Gawker, which started as a literary gossip blog and then became something else again, has just filed for bankruptcy and might be sold to terribad online publisher Ziff Davis. Now might be a good time for you to read my review of Brian Abrams's book Gawker: An Oral History.
Every Friday, Cienna Madrid offers solutions to life’s most vexing literary problems. Do you need a book recommendation to send your worst cousin on her birthday? Is it okay to read erotica on public transit? Cienna can help. Send your questions to firstname.lastname@example.org.
I know we have to be very careful these days. I mean, political correctness or whatever you want to call it. But, just because you like books by the Marquis de Sade doesn't mean you want to do the things inside, right?
Just because you like a white male writer doesn't make you bad, right? What about us who just want to read whatever the fuck we want and don't want to have to freaking justify it to everybody?
Dear Bellevue Man,
I doubt anyone is arguing that you should disavow all white male writers, as they’re ubiquitous. You might as well proclaim that you don’t like your beaches sandy. But a lot of people agree that white male authors have historically received, and continue to receive, a level of reverence, attention, and clout simply because of their race and gender, and maybe we should make an effort to find some new voices.
Nevertheless, I am sorry to hear you’re feeling oppressed by the literati. It’s hard to feel unfairly judged for something you can’t help, like your ethnicity, gender, or preference for books authored by white men. What you need to do is find a group of like-minded peers with whom you can share your burden. I would suggest you drop in on a support group – like those offered by Seattle Counseling Services – but I suspect your kind would not be welcome there.
Instead, head down to the Hard Rock Cafe with a copy of Charles Bukowski’s Love is a Dog From Hell (or anything by Hunter S. Thompson) and belly up to the bar. Order one of Marshawn Lynch’s favorite drinks – Skittles Sangria or a Patronessy – and wait for another white man to sidle up and compliment your taste in literature and hip appropriation of black culture. I suspect that after a few weeks of this routine, you will have amassed your own fawning book club. No longer will you and your brethren have to stand in the shadows like the millions of other white men who like to read works by millions of still other white men. Finally, you too shall be free.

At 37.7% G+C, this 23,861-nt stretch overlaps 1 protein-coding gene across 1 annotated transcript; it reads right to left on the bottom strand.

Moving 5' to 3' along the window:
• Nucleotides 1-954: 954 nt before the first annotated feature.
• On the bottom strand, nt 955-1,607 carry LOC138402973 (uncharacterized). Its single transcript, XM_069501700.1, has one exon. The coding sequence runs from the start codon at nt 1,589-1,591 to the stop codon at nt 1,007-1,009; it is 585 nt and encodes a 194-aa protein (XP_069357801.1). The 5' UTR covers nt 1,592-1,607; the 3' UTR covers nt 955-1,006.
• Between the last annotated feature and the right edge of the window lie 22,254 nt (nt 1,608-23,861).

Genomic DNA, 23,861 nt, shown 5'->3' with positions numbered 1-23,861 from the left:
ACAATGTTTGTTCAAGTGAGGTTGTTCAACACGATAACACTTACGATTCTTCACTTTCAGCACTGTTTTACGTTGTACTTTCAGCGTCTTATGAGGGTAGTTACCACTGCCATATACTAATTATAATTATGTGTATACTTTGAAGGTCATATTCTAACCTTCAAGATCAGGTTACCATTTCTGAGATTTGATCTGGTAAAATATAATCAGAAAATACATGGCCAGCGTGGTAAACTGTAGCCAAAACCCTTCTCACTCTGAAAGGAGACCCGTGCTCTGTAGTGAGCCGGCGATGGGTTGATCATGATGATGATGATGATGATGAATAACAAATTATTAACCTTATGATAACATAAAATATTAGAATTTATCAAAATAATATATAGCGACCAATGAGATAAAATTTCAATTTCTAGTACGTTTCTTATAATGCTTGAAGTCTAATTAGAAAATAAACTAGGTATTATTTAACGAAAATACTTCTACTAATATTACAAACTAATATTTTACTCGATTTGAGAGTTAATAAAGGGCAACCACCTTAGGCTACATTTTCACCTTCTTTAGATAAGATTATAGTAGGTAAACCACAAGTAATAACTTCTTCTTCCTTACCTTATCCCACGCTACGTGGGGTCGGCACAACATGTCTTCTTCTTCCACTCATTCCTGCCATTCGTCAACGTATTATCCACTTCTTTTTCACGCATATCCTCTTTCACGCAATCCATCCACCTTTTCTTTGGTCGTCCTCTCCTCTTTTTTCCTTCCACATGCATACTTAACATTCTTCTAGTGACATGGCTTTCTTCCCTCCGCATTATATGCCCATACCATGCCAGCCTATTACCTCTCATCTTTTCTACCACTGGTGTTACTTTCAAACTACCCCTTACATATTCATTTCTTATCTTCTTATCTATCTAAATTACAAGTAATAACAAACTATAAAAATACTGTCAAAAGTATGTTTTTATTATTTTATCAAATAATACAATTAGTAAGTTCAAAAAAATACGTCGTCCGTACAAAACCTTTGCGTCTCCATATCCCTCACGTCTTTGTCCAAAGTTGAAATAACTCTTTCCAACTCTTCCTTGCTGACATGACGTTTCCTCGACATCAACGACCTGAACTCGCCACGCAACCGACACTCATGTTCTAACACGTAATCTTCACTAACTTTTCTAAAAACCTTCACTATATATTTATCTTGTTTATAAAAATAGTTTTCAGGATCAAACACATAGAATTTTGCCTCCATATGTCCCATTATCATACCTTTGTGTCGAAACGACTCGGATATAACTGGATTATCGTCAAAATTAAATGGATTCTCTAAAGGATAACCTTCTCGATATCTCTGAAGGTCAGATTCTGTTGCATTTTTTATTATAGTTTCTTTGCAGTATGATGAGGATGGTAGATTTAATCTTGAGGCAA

Time Magazine correspondent, and author of Broad Influence, Jay Newton-Small is in town next Tuesday to talk about leveraging female political power.
Tomorrow Night, Friday, June 10th, come see these paintings in person! Push/Pull Gallery, and the Seattle Review of Books, are putting on a show at Essentia Mattresses Store on 1st Avenue. We'll be joined by Lesley Hazelton, Maged Zaher, and Sarah Galvin. More information is here on the Facebook invitation. Please come and say hello.
Seattle author Neal Stephenson's Seveneves will be adapted into a film by writer Bill Broyles, director Ron Howard and producer Brian Grazer — the same team that made Apollo 13, Deadline reports. Based on Martin McClellan's review of Seveneves, they have a lot of good stuff to work with.
Author Kate Messner wrote a kid's book about addiction. Apparently, this is a controversial-enough topic that a school cancelled Messner's planned visit:
I was told today that the principal felt the book and my presentation about the writing process behind it would generate many questions that they would not be able to adequately answer and discuss. I called and asked the school to reconsider because I desperately didn’t want to disappoint all those kids. I explained how the topic was handled in a sensitive, age appropriate way.
Holger Schott Syme is critiquing a book of Shakespeare scholarship, one tweet at a time. He's now in the midst of a tweetstorm that encompasses more than 500 tweets.